BY Sheldon mickles
July 18, 2012
Father’s Day came exactly 50 days early for former New York Jets star wide receiver Al Toon this year.
On April 28, Toon proudly welcomed the oldest of his four children, his only son Nick, into the fraternity known as the NFL when the New Orleans Saints selected him in the fourth round of the draft.
Nick Toon had followed in his famous father’s footsteps, playing the same position as his dad at the same school, the University of Wisconsin, and now was following him into the NFL.
While the round and the team that drafted Nick Toon were different, it hardly mattered to Al Toon, the 10th overall pick of the 1985 draft.
At that particular moment, he was more proud of the fact his son had set his own course in life and didn’t try to just ride his father’s coattails into a college and pro career.
“We actually instill in all of our kids independence, and to be independent thinkers and to make their own decisions,” Al Toon said of the role he and his wife, Jane, played in Nick’s upbringing.
“It was an honor to have him follow in our footsteps, both my wife and I, going to the University of Wisconsin and being a Badger.
“He made the decision on his own, and he was pretty excited about the opportunity.”
Getting the opportunity to play on the same NFL stage as his father, a three-time Pro Bowl pick during a stellar eight-year career that was cut way too short by concussions, is what’s making this day all the more special.
The only problem is Nick Toon, who last week completed the Saints’ offseason program with the rest of his new teammates, won’t be able to get back to their home in Madison, Wis., because he’ll be preparing for the NFL Rookie Symposium next week.
“Every Father’s Day is special,” Nick Toon said last week, “but this (opportunity with the Saints) makes this one a little more memorable. I wish I could go home and spend time with him, but I’ll be back there soon enough.
“I’ll call and send him a card or a little gift in the mail, but we’ll celebrate when I get back.”
Nick Toon’s recollections of his father’s NFL career are vague, mainly because he was only 4 years old when Al Toon was forced to retire.
“I remember a little bit of it,” Nick Toon said. “When I was little, that was my dad’s job, but I didn’t know any different. It wasn’t until I got older that I realized how cool that was.”
The younger Toon didn’t actually follow in his father’s footsteps at first.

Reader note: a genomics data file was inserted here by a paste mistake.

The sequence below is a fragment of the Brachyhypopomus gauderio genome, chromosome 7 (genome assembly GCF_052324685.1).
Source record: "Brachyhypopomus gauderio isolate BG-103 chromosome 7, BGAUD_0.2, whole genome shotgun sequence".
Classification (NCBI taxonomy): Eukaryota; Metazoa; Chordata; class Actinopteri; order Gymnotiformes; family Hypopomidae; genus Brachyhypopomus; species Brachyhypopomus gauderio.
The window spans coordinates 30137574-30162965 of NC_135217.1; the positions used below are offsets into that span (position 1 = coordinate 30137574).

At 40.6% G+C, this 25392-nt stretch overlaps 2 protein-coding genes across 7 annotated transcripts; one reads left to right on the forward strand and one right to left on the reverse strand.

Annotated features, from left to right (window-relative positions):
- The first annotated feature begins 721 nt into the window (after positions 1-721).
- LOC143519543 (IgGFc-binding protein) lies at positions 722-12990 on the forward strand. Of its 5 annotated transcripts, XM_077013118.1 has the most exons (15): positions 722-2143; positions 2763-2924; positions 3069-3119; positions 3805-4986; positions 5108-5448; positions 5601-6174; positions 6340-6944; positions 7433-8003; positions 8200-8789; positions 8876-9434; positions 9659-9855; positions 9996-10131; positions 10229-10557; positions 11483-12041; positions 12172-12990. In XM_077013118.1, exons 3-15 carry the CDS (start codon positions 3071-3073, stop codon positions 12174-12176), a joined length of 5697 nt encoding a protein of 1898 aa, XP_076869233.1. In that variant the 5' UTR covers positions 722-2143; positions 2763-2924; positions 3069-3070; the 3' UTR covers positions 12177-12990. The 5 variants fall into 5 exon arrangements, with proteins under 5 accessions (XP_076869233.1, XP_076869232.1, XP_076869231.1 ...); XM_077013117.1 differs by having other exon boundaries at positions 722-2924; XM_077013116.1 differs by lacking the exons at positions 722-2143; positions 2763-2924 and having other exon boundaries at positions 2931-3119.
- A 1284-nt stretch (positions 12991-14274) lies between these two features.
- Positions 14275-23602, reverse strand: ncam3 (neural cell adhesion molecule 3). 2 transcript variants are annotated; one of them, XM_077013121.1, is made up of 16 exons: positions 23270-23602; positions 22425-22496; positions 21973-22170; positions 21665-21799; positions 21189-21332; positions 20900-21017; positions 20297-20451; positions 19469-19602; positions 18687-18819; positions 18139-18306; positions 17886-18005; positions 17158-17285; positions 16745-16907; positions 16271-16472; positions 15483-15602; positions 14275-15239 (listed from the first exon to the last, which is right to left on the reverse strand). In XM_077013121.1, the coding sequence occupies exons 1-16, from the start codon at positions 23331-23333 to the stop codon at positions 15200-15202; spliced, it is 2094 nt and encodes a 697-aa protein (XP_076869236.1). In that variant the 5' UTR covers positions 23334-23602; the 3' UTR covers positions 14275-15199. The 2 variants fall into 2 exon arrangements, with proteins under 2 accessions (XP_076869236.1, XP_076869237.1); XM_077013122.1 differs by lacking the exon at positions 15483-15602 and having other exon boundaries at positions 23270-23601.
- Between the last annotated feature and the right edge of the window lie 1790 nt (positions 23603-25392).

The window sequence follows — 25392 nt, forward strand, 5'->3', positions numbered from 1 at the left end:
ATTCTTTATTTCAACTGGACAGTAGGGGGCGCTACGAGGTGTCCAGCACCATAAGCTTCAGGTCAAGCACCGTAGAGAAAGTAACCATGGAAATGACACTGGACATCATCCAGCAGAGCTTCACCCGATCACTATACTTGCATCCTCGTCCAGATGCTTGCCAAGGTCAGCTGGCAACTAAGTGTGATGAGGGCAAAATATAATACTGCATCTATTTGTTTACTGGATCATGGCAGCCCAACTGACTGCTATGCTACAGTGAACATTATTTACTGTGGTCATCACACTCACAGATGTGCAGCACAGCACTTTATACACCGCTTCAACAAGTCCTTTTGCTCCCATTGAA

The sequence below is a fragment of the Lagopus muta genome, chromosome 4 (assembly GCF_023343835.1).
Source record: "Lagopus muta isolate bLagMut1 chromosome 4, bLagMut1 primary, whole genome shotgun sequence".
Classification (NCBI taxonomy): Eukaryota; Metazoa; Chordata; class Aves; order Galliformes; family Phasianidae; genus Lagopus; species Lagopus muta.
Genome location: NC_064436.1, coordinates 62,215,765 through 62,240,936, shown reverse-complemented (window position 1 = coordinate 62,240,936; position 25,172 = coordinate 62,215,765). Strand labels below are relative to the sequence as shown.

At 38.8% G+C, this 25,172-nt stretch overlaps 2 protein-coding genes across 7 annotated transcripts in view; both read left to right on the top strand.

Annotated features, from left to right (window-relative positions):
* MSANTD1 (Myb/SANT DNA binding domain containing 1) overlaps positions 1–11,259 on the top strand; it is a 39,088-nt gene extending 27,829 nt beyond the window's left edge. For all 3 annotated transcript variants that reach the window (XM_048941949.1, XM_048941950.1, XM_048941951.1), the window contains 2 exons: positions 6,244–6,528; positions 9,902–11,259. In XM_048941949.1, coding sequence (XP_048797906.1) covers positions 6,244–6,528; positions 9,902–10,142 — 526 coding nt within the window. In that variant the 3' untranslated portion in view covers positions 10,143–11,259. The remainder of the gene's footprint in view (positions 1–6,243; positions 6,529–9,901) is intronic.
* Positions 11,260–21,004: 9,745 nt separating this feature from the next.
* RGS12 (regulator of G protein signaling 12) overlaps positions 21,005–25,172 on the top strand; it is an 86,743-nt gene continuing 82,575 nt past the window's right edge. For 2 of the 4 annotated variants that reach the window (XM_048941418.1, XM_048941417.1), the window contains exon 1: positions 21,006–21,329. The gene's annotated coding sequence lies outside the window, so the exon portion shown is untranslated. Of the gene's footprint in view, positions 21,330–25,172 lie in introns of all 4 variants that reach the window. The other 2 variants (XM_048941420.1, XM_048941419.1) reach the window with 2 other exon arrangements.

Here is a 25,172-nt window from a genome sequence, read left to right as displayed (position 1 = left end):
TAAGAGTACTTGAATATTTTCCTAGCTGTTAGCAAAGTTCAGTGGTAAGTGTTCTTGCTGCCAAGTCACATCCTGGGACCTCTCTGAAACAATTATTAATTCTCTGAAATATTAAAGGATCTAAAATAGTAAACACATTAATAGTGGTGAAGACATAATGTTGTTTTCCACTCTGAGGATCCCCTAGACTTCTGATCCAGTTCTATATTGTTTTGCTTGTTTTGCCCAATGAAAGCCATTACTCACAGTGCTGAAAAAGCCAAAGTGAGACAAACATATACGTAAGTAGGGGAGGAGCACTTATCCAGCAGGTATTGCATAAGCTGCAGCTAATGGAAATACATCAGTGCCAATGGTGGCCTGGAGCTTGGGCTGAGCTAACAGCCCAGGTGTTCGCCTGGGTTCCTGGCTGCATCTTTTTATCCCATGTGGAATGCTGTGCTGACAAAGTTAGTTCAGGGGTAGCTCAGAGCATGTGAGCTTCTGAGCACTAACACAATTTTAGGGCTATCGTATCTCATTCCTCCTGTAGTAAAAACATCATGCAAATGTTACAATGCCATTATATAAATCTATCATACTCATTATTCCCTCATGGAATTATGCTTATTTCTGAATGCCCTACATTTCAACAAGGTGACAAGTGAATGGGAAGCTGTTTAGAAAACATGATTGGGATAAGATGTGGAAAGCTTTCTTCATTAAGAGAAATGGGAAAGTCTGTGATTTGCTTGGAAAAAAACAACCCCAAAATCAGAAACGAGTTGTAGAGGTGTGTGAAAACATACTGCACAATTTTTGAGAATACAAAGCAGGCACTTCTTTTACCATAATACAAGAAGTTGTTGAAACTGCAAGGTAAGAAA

Al Toon, whose first love was track and field, encouraged young Nick to try other sports like baseball, basketball, soccer, golf, tennis, swimming and even lacrosse before allowing him to play organized football in junior high.
“I felt I had to be very careful because I didn’t want him to feel like I was pushing him into the game,” said Al Toon. “I didn’t hang my (memorabilia) up because I didn’t want him to get the sublime message that it’s all about football. I wanted him to develop that passion and desire for football.”
When Nick Toon finally got the green light to put the helmet and shoulder pads on, he played running back before switching to Al Toon’s position when he got to high school.
“I love the receiver position,” Nick Toon said with a smile. “That’s my passion. The game of football is really my passion, but I love my position and just about anything about it.”
It’s a passion the Saints have seen in sons of two former NFL players.
Their two first-round picks in 2011 were defensive end Cameron Jordan and running back Mark Ingram — whose dads also made a name for themselves in the league.
“I’ve had a lot of them over the years,” Saints acting head coach Joe Vitt said of legacy players. “I don’t think an NFL locker room is foreign to them. They’ve gone to work with their dads and have come to Saturday practices, and it just seems like it’s not too big for them.
“It’s in the family. It’s in their blood.”
Nick Toon agreed.
“Obviously, I’ve been very fortunate to grow up with my dad and have him as a resource up to this point in my career,” he said. “He’s a great sounding board and he’s been very helpful, and I’ll continue to use him.
“It’s not only him, but my mom, too. Both my parents have been very helpful to me in all aspects of my life, so I’ve been very fortunate.”
So what’s the best thing he was ever taught by his dad?
“He’s taught me a lot in both aspects of life, so it’s hard to put my finger on one thing,” Nick Toon said.
“He did a great job not only raising myself, but my three younger sisters. He’s been a great blueprint (for me) as a football player. He’s just a good person and a good leader.”
And, a good father.